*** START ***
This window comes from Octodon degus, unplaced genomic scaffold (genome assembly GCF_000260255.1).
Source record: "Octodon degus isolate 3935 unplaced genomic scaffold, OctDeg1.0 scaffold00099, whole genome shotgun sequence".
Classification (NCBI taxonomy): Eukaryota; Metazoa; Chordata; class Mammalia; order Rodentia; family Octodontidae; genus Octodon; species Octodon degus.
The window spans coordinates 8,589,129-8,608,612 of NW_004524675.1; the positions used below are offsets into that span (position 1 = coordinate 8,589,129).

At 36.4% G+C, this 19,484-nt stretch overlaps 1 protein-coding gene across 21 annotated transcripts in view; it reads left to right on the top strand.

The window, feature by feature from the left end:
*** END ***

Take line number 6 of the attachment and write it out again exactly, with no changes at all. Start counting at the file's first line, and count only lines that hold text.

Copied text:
The window, feature by feature from the left end: